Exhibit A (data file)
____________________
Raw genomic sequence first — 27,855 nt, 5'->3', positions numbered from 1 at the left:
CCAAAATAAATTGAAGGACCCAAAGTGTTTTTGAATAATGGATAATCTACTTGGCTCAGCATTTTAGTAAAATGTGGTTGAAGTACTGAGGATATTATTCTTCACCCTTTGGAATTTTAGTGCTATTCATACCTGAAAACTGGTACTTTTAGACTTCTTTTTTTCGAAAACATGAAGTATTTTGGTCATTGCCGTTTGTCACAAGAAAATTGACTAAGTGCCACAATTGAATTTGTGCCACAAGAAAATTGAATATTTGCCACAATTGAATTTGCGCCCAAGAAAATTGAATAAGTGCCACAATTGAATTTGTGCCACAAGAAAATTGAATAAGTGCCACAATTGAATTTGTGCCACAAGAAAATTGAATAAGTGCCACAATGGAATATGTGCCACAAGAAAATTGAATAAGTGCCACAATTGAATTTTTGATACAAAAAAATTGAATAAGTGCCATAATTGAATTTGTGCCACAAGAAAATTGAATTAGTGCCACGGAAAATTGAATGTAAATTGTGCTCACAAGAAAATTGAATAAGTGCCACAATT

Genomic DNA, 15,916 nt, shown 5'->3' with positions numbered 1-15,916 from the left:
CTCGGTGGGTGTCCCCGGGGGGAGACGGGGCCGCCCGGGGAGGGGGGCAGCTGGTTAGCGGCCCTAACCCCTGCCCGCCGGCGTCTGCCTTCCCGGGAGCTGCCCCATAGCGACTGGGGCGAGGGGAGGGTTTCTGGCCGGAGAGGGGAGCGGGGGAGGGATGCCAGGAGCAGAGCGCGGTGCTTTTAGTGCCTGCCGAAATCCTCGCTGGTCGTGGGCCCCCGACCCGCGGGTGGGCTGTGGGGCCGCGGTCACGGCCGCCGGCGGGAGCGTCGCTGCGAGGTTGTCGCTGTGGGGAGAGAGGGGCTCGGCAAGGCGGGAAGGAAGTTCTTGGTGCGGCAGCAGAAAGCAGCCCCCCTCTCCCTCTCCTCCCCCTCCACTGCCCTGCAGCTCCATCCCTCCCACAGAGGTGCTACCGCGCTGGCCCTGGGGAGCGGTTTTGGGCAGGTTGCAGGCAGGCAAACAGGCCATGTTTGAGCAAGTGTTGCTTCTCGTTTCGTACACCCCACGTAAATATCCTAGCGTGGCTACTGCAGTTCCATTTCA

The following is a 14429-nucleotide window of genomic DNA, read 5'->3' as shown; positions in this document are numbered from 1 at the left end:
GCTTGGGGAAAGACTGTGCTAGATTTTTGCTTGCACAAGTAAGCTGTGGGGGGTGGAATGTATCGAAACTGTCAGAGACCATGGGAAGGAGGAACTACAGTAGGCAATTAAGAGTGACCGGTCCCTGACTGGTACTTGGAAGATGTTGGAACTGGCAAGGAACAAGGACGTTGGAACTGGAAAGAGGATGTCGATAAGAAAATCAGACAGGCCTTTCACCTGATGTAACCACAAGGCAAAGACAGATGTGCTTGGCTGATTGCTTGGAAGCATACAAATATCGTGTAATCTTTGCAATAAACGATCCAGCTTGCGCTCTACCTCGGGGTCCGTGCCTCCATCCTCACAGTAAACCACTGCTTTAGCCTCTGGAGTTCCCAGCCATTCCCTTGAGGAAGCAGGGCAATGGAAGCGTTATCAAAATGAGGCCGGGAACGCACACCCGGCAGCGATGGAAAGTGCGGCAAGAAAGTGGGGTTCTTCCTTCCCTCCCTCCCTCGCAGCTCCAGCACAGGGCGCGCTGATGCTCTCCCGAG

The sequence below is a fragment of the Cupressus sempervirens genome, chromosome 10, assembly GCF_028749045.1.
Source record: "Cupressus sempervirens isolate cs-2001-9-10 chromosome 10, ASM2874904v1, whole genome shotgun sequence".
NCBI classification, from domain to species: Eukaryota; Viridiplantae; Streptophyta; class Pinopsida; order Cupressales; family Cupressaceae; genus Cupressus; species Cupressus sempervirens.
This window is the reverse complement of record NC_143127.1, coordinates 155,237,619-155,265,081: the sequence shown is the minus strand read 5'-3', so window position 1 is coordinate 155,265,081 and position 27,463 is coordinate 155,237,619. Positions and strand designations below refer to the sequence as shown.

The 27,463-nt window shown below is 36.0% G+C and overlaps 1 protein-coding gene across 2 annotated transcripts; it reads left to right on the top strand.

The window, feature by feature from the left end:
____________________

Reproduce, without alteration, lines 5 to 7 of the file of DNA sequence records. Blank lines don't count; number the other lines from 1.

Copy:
The following is a 14429-nucleotide window of genomic DNA, read 5'->3' as shown; positions in this document are numbered from 1 at the left end:
GCTTGGGGAAAGACTGTGCTAGATTTTTGCTTGCACAAGTAAGCTGTGGGGGGTGGAATGTATCGAAACTGTCAGAGACCATGGGAAGGAGGAACTACAGTAGGCAATTAAGAGTGACCGGTCCCTGACTGGTACTTGGAAGATGTTGGAACTGGCAAGGAACAAGGACGTTGGAACTGGAAAGAGGATGTCGATAAGAAAATCAGACAGGCCTTTCACCTGATGTAACCACAAGGCAAAGACAGATGTGCTTGGCTGATTGCTTGGAAGCATACAAATATCGTGTAATCTTTGCAATAAACGATCCAGCTTGCGCTCTACCTCGGGGTCCGTGCCTCCATCCTCACAGTAAACCACTGCTTTAGCCTCTGGAGTTCCCAGCCATTCCCTTGAGGAAGCAGGGCAATGGAAGCGTTATCAAAATGAGGCCGGGAACGCACACCCGGCAGCGATGGAAAGTGCGGCAAGAAAGTGGGGTTCTTCCTTCCCTCCCTCCCTCGCAGCTCCAGCACAGGGCGCGCTGATGCTCTCCCGAG

The sequence below is a fragment of the Cupressus sempervirens genome, chromosome 10, assembly GCF_028749045.1.